Glucagon-like Peptide-1 Receptor Agonists and the Risk of Cardiovascular Events in Diabetes Patients Surviving an Acute Myocardial Infarction


Trial evidence indicates that glucagon-like peptide-1 receptor agonists (GLP-1 RAs) may reduce the risk of cardiovascular events in patients with diabetes and myocardial infarction (MI). We aimed to expand this observation to routine care settings.


Prospective observational study including all patients with diabetes surviving an MI and registered in the nationwide SWEDEHEART registry during 2010-2017. Multivariable Cox regression analyses was used to estimate the association between GLP-1 RAs use and the study outcome, which was a composite of stroke, heart failure, reinfarction or cardiovascular death. Covariates included demographics, comorbidities, presentation at admission and use of secondary cardiovascular prevention therapies.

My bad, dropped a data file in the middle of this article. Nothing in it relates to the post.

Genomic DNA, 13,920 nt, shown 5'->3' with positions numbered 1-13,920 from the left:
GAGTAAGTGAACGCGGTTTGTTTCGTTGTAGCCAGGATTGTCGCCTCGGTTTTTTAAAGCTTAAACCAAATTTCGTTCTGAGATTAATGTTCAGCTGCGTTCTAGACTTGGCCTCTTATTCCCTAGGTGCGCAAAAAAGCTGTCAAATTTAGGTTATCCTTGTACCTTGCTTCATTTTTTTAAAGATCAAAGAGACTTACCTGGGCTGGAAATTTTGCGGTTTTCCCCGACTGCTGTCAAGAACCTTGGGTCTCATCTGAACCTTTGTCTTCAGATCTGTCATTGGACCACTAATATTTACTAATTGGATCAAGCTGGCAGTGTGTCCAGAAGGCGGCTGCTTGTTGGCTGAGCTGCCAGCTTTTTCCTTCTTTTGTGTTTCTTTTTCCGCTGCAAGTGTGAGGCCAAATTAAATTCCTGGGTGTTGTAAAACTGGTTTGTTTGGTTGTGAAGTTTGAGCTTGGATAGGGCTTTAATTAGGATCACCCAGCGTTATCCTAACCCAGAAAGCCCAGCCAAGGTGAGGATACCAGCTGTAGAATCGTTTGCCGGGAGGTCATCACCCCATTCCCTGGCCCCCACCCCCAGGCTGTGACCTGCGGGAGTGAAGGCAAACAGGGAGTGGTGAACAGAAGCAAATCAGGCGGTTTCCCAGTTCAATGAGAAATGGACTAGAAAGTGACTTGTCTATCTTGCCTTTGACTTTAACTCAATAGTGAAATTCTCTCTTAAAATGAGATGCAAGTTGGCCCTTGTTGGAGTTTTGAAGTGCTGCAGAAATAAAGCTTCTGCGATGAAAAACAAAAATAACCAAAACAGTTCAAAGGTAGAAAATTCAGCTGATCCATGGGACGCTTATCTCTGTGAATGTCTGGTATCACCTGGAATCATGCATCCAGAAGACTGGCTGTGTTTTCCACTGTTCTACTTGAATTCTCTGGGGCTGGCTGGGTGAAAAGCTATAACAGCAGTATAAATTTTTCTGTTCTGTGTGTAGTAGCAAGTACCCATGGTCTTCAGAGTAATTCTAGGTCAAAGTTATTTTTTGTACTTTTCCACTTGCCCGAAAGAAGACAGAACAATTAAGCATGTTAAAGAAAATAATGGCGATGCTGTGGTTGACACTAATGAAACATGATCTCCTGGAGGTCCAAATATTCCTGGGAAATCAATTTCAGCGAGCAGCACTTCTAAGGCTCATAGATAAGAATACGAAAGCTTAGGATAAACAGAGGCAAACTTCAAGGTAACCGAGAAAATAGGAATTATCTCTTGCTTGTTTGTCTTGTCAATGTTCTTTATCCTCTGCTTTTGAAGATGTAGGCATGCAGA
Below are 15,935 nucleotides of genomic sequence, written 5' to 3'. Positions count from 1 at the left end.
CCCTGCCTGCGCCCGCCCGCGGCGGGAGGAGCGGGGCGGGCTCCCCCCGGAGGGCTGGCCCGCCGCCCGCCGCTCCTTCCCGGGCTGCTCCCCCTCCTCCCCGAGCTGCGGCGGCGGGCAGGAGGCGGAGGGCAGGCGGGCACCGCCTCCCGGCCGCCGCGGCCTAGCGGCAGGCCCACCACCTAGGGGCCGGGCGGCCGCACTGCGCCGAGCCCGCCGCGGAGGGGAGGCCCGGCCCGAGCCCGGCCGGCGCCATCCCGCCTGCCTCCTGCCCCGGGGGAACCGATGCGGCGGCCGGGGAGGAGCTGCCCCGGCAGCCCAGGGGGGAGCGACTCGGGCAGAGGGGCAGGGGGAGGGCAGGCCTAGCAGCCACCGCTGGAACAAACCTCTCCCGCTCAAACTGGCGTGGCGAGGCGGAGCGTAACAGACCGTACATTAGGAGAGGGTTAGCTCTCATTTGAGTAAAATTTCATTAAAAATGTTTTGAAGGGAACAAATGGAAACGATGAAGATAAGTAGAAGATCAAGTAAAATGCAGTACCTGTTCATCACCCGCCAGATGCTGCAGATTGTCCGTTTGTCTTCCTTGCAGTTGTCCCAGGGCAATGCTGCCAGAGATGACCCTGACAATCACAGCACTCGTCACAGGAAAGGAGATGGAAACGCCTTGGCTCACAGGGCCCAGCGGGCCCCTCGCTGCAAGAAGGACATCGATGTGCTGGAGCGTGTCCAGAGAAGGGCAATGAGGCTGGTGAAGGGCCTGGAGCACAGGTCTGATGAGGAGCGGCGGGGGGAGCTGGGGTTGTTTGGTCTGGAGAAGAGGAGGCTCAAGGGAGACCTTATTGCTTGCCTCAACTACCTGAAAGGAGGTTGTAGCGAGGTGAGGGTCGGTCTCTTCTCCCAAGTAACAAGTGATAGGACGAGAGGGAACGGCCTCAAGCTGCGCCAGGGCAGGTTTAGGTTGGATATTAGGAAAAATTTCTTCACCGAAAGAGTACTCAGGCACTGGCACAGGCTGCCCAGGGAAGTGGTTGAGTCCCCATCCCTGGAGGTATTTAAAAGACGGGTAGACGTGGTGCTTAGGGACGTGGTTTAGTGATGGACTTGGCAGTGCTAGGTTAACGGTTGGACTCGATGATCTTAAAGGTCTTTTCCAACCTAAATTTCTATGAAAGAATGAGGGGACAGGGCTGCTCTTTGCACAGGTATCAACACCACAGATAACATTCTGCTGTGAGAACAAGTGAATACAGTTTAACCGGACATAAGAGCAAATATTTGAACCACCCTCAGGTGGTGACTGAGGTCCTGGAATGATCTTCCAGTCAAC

Total 17,868 patients with diabetes were discharged alive after a first event of MI. Their median age was 71 years, 36% were women and their median eGFR was 75 ml/min/1.73m2. Of those, 365 (2%) were using GLP-1 RAs. During median 3 years of follow-up, 7005 patients experienced the primary composite outcome. Compared to standard of diabetes care, use of GLP-1 RAs was associated with a lower event risk (adjusted HR 0.72; 95% CI: 0.56-0.92), mainly attributed to a lower rate of reinfarction and stroke. Results were similar after propensity score matching or when compared to users of sulfonylurea. There was no suggestion of heterogeneity across subgroups of age, sex, chronic kidney disease and STEMI.


GLP-1 RAs use, compared to standard of diabetes care, was associated with lower risk for major cardiovascular events in healthcare-managed survivors of an MI.